Last time I was at the Royal Festival Hall it was to see Brian Wilson perform the Smile album. A collection of music that aspired to be a great American composition. Here was a different collection coming from various angles to describe a land, surely too varied to be set out in a tune. It was fun to have the conductor, Marin Alsop, talk about about each piece and play extracts before each full performance, although this wasn’t done for the Gershwin, the piece I was most familiar with.
It could be said the Ives piece is all over the place. The variety in pace and mood might sound to some like the composition of a strange man. This piece was Three Places in New England. The more I learn about Ives I find he was strange but as a very average American pop-rock group claimed, people are. My point is that Ives was normal but strange, an insurance man who wrote music to describe a country so varied maybe it could only be done by someone choosing to be a working stiff. This music works beautifully as a sound description of a country I have read about, seen films, art and spent only three weeks visiting. I will go back to this music. It’s complex, slightly mad, vibrant and wonderful.
Copland appears to want to present a specific side of America. This was Copland’s Piano Concerto. The music is an anthem for the wide open spaces and long journeys. I am in thrall to Joni Mitchell’s Amelia, it tells me about an America of vast blue skies, vapour trails and deserts. Copland does this with the music, no need for words just a music that can fill the spaces it describes.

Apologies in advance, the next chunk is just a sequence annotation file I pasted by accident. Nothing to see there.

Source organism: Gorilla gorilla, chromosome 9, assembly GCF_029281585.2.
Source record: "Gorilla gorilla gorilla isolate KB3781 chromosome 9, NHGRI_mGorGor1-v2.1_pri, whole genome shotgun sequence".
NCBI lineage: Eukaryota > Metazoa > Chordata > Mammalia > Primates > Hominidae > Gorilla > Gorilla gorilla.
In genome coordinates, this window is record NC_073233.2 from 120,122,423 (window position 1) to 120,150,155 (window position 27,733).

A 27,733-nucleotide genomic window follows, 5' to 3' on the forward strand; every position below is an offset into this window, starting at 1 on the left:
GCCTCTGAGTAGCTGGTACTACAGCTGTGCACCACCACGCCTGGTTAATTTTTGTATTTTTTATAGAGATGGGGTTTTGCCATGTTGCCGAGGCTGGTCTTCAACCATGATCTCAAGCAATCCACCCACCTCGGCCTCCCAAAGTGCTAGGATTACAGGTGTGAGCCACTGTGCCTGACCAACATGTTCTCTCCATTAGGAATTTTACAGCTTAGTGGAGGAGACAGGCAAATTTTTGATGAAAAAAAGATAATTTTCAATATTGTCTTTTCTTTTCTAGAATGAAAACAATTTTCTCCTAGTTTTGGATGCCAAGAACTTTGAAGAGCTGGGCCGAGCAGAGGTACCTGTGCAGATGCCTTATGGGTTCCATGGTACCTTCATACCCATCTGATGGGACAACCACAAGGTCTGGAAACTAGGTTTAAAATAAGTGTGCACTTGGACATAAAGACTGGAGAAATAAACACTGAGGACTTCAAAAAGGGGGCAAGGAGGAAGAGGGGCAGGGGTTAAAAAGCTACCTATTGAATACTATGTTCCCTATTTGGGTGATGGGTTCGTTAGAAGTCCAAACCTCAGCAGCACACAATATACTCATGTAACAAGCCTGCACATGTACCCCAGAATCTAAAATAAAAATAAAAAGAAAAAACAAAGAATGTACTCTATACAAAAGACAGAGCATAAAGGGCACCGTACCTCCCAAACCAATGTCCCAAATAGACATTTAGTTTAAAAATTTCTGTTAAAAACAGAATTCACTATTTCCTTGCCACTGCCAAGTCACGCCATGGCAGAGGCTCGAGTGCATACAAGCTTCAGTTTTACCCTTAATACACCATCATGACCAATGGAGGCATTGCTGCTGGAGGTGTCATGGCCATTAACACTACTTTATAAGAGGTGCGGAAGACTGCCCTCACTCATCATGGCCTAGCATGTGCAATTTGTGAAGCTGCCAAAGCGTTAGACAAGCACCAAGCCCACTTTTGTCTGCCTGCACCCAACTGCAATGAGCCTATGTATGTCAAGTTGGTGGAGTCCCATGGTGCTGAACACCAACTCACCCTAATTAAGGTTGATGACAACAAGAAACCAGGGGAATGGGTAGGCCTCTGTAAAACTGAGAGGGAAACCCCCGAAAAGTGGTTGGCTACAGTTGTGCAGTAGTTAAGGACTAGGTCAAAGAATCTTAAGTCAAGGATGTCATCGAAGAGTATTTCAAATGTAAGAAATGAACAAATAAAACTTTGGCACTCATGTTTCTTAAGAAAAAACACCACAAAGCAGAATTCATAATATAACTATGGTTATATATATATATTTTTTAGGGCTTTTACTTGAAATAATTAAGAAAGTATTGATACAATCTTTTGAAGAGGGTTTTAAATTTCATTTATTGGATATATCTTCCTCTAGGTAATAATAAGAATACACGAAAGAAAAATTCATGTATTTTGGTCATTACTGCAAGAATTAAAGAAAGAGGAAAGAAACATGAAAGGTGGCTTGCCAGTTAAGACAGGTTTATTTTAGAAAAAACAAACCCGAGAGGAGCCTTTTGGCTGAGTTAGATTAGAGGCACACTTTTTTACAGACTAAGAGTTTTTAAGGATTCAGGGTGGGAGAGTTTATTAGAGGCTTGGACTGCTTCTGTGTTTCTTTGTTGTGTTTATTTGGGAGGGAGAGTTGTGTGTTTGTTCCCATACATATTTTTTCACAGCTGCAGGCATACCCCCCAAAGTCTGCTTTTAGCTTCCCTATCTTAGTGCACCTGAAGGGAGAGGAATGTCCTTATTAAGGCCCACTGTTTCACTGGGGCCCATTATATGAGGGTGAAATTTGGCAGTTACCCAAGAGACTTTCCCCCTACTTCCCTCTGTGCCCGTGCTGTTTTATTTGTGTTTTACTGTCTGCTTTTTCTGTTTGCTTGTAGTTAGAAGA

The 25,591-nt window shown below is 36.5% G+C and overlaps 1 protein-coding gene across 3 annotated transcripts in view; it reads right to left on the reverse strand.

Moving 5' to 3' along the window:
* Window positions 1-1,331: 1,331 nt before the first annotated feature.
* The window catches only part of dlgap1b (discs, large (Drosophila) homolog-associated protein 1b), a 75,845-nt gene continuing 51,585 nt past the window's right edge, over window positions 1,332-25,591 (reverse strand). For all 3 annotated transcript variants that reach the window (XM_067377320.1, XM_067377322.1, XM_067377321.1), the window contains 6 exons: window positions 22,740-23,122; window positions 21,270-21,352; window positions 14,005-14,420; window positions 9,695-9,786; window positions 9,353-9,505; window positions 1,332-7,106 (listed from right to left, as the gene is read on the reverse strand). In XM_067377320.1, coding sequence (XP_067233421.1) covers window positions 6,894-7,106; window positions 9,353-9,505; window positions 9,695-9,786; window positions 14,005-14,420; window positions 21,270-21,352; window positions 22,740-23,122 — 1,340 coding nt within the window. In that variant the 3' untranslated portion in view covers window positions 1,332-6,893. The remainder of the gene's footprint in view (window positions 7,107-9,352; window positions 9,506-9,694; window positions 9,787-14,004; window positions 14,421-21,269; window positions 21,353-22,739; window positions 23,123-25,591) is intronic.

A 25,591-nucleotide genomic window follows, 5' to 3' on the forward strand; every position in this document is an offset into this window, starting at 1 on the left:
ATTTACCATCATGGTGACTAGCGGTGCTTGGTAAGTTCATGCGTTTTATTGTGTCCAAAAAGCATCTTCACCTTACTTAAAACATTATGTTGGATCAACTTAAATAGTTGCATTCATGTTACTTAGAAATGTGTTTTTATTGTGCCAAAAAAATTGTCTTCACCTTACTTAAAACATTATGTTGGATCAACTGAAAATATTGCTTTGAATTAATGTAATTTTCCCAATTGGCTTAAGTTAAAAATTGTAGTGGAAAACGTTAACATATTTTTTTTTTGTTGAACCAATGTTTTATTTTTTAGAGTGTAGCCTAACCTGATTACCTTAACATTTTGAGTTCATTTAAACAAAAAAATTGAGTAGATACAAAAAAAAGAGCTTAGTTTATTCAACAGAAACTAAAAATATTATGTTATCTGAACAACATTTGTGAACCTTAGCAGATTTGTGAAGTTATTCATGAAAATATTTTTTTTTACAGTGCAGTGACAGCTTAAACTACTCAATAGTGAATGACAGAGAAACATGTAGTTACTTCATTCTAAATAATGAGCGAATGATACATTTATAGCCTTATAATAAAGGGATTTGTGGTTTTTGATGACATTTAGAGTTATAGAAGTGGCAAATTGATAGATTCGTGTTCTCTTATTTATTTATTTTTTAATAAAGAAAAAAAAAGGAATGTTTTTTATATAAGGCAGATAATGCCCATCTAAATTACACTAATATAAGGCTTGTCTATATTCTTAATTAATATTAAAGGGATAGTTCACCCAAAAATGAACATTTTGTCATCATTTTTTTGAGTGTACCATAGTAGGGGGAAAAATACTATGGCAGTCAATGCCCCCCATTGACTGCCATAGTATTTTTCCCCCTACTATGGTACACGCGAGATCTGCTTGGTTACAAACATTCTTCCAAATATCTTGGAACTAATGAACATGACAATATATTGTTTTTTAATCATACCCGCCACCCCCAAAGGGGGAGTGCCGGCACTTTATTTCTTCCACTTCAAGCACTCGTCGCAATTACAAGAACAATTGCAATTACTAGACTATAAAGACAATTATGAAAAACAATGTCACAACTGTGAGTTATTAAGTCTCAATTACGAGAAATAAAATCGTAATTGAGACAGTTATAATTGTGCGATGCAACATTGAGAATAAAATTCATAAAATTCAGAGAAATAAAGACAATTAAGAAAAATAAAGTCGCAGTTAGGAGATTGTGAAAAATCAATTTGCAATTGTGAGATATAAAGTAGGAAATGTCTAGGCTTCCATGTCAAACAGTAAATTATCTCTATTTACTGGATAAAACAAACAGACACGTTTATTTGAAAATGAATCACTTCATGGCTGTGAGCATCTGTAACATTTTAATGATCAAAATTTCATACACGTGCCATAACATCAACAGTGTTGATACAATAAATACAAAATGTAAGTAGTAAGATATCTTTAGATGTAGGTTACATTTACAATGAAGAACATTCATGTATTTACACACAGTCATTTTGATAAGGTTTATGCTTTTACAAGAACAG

Maybe its the familiarity of Gershwin’s Rhapsody in Blue that left the conductor without the need to talk about the piece. Instead it was straight into that opening of the clarinet signaling the start of a tale. Where Copland is about space Gershwin is about the city. It feels like a night out of romance, music and dance. An evening of promise. There is so much music that evokes the city, from seeing a huge 4×4 , hip hop blaring from open windows, to London punks describing the westway. This is a different aspect of the city and again the music goes beyond simple description and visuals.
If Joplin to you, has only meant ragtime, join the club. The piece presented tonight was the Treemonisha suite and showed a composer comfortable with using those influences in orchestration. It was an interesting piece and I really enjoyed being able to hear, above the sound of the orchestra, the banjo picking out a melody.
The last piece was not mentioned in the programme. The composer, James Price Johnson, is far less well known than the others but his Victory Stride is a surprising and interesting piece of Americana. One to seek out, but then they all are.
Links to some of the music mentioned